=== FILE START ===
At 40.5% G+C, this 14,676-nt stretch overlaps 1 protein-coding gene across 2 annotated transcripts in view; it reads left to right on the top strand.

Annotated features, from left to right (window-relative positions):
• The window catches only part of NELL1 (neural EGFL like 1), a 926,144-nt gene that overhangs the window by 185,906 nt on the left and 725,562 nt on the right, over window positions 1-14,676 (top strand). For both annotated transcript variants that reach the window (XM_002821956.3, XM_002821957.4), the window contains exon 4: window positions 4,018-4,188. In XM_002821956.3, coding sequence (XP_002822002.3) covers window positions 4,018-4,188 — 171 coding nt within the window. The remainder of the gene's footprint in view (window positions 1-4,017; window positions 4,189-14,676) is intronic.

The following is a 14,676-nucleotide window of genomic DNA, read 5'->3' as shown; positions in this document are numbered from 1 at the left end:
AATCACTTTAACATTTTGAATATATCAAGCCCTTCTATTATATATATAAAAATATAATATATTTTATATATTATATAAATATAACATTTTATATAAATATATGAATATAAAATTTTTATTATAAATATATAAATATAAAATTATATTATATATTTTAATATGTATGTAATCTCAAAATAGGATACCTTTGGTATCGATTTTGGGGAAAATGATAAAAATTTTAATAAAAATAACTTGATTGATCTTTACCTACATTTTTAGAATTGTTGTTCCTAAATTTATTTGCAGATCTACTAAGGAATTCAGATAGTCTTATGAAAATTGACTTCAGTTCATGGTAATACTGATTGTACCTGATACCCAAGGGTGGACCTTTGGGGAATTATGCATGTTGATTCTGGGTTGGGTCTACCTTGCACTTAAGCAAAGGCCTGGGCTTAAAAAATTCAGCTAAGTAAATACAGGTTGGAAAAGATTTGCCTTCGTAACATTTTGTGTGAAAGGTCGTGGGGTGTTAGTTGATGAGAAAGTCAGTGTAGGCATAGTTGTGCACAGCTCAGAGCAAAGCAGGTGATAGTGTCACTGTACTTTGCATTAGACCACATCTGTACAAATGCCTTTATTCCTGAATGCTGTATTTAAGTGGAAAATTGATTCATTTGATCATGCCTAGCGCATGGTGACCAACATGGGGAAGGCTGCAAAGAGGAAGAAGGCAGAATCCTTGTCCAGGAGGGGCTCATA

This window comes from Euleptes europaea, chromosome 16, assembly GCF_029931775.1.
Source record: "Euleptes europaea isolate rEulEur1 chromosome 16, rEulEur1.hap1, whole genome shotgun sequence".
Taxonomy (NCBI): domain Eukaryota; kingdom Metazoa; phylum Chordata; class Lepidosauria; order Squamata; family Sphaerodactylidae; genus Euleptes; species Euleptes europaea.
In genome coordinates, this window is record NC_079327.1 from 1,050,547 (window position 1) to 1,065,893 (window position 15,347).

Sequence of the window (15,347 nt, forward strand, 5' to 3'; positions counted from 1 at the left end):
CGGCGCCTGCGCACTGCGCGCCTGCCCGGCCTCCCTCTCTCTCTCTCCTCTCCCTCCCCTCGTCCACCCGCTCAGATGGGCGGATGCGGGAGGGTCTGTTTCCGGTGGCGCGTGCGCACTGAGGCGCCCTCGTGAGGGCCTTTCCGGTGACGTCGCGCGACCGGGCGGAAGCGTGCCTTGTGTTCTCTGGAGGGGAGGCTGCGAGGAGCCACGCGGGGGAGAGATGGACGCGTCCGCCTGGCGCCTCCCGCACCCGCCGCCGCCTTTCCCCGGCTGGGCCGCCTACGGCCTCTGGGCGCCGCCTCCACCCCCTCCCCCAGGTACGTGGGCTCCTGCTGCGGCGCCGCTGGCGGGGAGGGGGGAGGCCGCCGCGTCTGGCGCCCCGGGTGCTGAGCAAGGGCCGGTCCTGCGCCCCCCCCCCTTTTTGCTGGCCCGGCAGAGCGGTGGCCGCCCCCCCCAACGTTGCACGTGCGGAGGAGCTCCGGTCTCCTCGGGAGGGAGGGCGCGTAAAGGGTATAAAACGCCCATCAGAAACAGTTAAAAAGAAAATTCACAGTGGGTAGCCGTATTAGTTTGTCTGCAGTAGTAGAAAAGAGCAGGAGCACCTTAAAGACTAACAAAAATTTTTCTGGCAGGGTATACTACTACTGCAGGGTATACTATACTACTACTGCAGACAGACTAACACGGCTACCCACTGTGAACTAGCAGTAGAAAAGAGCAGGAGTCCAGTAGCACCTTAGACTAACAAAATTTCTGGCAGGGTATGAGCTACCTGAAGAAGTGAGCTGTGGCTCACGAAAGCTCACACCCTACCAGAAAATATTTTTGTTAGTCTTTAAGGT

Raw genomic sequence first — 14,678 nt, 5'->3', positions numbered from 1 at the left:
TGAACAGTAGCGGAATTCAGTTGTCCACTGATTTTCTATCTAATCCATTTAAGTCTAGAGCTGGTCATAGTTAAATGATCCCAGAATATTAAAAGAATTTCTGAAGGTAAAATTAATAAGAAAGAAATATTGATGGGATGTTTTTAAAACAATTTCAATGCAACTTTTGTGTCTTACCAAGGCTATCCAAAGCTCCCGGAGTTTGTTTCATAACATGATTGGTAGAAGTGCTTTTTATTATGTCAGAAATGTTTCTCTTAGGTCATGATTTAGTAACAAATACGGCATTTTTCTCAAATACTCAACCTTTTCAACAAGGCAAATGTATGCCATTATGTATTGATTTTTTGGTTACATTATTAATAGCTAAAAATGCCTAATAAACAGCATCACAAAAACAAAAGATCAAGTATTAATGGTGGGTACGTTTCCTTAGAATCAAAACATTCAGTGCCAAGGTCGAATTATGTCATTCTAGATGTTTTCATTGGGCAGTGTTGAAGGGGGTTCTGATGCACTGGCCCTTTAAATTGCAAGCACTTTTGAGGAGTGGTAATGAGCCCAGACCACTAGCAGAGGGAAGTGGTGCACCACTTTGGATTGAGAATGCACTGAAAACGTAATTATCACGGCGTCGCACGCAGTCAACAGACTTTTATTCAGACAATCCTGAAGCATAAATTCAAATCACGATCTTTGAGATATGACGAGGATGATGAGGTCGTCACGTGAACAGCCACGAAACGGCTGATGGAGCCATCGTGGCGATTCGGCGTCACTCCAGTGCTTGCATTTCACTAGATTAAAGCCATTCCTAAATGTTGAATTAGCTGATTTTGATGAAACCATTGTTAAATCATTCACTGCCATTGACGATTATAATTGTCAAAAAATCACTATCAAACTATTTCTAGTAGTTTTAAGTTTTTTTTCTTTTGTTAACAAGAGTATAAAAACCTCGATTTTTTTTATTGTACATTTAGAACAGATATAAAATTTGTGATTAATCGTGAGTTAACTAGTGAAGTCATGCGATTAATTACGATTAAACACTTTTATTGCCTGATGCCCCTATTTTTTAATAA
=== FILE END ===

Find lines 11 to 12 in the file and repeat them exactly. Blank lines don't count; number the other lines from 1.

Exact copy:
CGGCGCCTGCGCACTGCGCGCCTGCCCGGCCTCCCTCTCTCTCTCTCCTCTCCCTCCCCTCGTCCACCCGCTCAGATGGGCGGATGCGGGAGGGTCTGTTTCCGGTGGCGCGTGCGCACTGAGGCGCCCTCGTGAGGGCCTTTCCGGTGACGTCGCGCGACCGGGCGGAAGCGTGCCTTGTGTTCTCTGGAGGGGAGGCTGCGAGGAGCCACGCGGGGGAGAGATGGACGCGTCCGCCTGGCGCCTCCCGCACCCGCCGCCGCCTTTCCCCGGCTGGGCCGCCTACGGCCTCTGGGCGCCGCCTCCACCCCCTCCCCCAGGTACGTGGGCTCCTGCTGCGGCGCCGCTGGCGGGGAGGGGGGAGGCCGCCGCGTCTGGCGCCCCGGGTGCTGAGCAAGGGCCGGTCCTGCGCCCCCCCCCCTTTTTGCTGGCCCGGCAGAGCGGTGGCCGCCCCCCCCAACGTTGCACGTGCGGAGGAGCTCCGGTCTCCTCGGGAGGGAGGGCGCGTAAAGGGTATAAAACGCCCATCAGAAACAGTTAAAAAGAAAATTCACAGTGGGTAGCCGTATTAGTTTGTCTGCAGTAGTAGAAAAGAGCAGGAGCACCTTAAAGACTAACAAAAATTTTTCTGGCAGGGTATACTACTACTGCAGGGTATACTATACTACTACTGCAGACAGACTAACACGGCTACCCACTGTGAACTAGCAGTAGAAAAGAGCAGGAGTCCAGTAGCACCTTAGACTAACAAAATTTCTGGCAGGGTATGAGCTACCTGAAGAAGTGAGCTGTGGCTCACGAAAGCTCACACCCTACCAGAAAATATTTTTGTTAGTCTTTAAGGT

Raw genomic sequence first — 14,678 nt, 5'->3', positions numbered from 1 at the left: